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Universal Works

Its simple design aesthetic has given this contemporary menswear brand a wide appeal

Menswear brand Universal Works is all about understated design with commercial appeal. Young fashion indie Oi Polloi and etailer My-Wardrobe have already singled it out as a strong performer for spring 10 - only its second season. The brand launched for autumn 09 with a 50-piece collection.

For autumn 10 the brand is looking to maintain this momentum. Pieces include a waxed jacket with a distinctly British look and a knitted button-through work jacket with large pockets. Loose-fit cotton trousers in red and traditional camel cords with chunky knit cardigans and pullovers in beige and stone grey also stand out, together with deconstructed blazers and hooded parkas layered with casual waistcoats and checked shirts.

“We don’t tend to follow trends, although being exposed to them is inevitable so the product reflects our surroundings,” says the brand’s founder, David Keytes. “Universal Works is traditional clothing for modern living, stripped down to a simple aesthetic with quality garments that perform well and suit the modern lifestyle.”

Keytes’ experience in the menswear sector spans more than 20 years. He began as product manager at Paul Smith before moving on to retail group Sears and streetwear label Maharishi. “The menswear market has matured significantly over the past 20 years,” says Keytes. “Once brands told men what to wear and how to wear it with big slogans and logos, but increasingly men have more options and don’t need to be told or have it written across their T-shirt.”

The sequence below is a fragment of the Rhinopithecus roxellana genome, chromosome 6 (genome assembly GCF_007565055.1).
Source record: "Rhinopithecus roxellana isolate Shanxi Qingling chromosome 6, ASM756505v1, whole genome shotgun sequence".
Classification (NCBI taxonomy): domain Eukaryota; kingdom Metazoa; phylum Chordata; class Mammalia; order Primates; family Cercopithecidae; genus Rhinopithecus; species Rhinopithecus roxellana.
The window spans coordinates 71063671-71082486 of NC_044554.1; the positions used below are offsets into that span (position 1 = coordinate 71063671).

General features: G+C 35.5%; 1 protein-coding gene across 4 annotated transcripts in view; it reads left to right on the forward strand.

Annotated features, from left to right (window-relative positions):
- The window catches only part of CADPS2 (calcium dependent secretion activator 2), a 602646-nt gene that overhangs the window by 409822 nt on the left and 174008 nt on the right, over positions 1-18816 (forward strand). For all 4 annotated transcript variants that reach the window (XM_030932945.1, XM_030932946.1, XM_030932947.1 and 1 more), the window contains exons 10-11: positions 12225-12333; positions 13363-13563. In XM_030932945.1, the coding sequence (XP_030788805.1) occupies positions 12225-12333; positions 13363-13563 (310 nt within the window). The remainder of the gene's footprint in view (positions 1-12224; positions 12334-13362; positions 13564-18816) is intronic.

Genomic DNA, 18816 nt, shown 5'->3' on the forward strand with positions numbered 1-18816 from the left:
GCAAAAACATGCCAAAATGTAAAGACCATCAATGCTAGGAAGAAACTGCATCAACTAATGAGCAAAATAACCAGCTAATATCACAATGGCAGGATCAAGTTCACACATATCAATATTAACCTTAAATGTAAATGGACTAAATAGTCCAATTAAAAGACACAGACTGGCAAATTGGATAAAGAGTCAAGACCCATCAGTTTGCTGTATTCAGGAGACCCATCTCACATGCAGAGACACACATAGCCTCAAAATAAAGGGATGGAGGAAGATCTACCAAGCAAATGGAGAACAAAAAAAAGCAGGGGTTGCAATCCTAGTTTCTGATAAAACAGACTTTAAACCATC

Universal Works is largely modelled on old-fashioned workwear styles and appeals to all ages. “The laid-back appeal ensures the clothes can be worn by 22-year-olds to 52-year-olds and above,” says Keytes.

Manufacturing is split between India and the UK. “It’s important to have a balance to the collection,” Keytes explains. “Producing in India gives us affordable product but at the same time as a British brand it’s important to have a manufacturing presence in the UK.”

For spring 10, Universal Works grew its stockist base to 25 accounts across 13 countries including the US, Canada, Sweden, Denmark and Russia, and Keytes is looking to double that for autumn 10. Wholesale prices range from £13 for a T-shirt to £145 for a Harris Tweed jacket.

The brand has just taken on an agent in the US but is keen not to outgrow its suppliers and buyers. “I want to continue working with smaller, family-run suppliers and indies that I have strong relationships with,” says Keytes.

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